Then Paul went on to say, “To those of you who are troubled rest with us….” The word “rest” is the Greek word anesis, which means to let up, to relax, to stop being stressed, or to find relief. One scholar notes that it was used in the secular Greek world to denote the release of a bowstring that has been under great pressure. It was also used figuratively to mean relaxation from the stresses of life or freedom to have a little recreation. In this case, Paul was urging the Thessalonians to find relief from the constant stress they were undergoing as a result of opposition to their faith. Paul exhorted them to let it go, shake it off, and learn how to find relief, even in the midst of difficult circumstances.

An interpretive translation of Second Thessalonians 1:7 could read:

To you who are going through difficulties right now, it’s time for you to let up, take a breather, and relax. We know what it’s like to be under constant pressure, but no one can stay under that kind of stress continuously. So join us in learning how to loosen up a bit. Shake off your troubles, and allow yourself a little relaxation and time for recreation.”

When I saw these Greek words in this verse, I told my wife, “You’re right! I need a break from all these troubles — and here’s a scripture that confirms it! It tells me I need to loosen up and allow myself a little time for relaxation and recreation.”

So I took time away from the office, refused to talk about work, and simply allowed myself to enjoy a few days with no pressure. And when I returned to work, I found that I could clearly see the answer I had been struggling to find.

If you feel depleted and fatigued, is it possible that you need to get away for a little while? Could it be that the Lord is urging you to take a breather from the constant pace you’re maintaining so you can shake off the problems and relax a little bit? Don’t you agree that when you’re under constant pressure, it affects your ability to think right and see things clearly? Now you have a scripture to back you up when you need to get alone with the Lord to pray and worship Him — or simply allow yourself some time for recreation. And don’t feel guilty about it — it’s the recommendation of the apostle Paul himself !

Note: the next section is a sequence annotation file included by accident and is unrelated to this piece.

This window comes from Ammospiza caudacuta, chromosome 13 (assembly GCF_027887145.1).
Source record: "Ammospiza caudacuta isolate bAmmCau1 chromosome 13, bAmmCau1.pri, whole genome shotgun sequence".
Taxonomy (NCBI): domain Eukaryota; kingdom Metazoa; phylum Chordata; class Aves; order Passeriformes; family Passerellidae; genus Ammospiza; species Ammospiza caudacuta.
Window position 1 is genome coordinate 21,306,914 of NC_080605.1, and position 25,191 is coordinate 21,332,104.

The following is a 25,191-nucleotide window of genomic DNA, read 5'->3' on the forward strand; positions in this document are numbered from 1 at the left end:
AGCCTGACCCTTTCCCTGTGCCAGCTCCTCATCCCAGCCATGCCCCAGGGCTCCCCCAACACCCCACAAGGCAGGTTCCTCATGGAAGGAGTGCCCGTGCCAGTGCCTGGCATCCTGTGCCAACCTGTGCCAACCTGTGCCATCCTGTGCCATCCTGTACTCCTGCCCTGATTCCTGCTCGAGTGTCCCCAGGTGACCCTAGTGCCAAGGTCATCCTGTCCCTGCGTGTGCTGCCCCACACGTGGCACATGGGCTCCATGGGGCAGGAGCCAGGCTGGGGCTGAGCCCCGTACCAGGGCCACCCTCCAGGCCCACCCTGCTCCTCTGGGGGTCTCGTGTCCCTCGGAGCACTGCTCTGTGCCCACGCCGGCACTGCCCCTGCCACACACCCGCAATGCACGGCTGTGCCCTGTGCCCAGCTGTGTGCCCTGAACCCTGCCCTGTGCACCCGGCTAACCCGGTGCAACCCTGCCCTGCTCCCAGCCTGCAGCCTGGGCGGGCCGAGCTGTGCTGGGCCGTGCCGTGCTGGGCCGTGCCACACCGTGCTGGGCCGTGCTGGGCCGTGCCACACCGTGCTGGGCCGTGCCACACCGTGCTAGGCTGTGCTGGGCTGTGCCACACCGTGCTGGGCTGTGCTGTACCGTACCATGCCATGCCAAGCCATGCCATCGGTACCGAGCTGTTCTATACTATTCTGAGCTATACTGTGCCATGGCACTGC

We live in a world that is spinning faster and faster, so we have to learn how to keep our lives in balance so we can keep our focus clear. So why don’t you start putting a little time aside for yourself so you can shake off the problems that are trying to steal your joy today!



Lord, I ask for wisdom to know how to balance my life and work with times of relaxation and recreation. I am tempted to work nonstop and never take a break, and as a result, I get tired and worn out. Forgive me for not taking better care of myself. I yield to Your peace, and I resist the feelings of guilt that try to overwhelm me when I am away from my work and responsibilities. I now know that You want me to take a break from this constant pace and learn to relax a little. Holy Spirit, I thank You for helping me make this change in my life.

I pray this in Jesus’ name!



I confess that I live my life in balance! I work hard, but I also set aside time for my mind and my body to be refreshed. God’s Word declares that I need to take a breather from time to time, so I do it obediently and joyfully with no feelings of guilt or condemnation. God expects me to work hard, but He also expects me to be recharged and refilled! I am making a change in my life so I can include time to be revitalized and refreshed!

I declare this by faith in Jesus’ name!



  1. Do you give yourself a little time for rest and relaxation, or do you feel guilty when you are not always working?
  2. Can you think of a time when you worked so hard that you nearly depleted yourself of strength, and when you took a little time off and rested, you came back to work refreshed, refilled, and recharged?
  3. When you are tired and need a break from your regular schedule, what do you do for that scheduled time of rest? What are some things you could do to make sure you have your needed time of refreshment?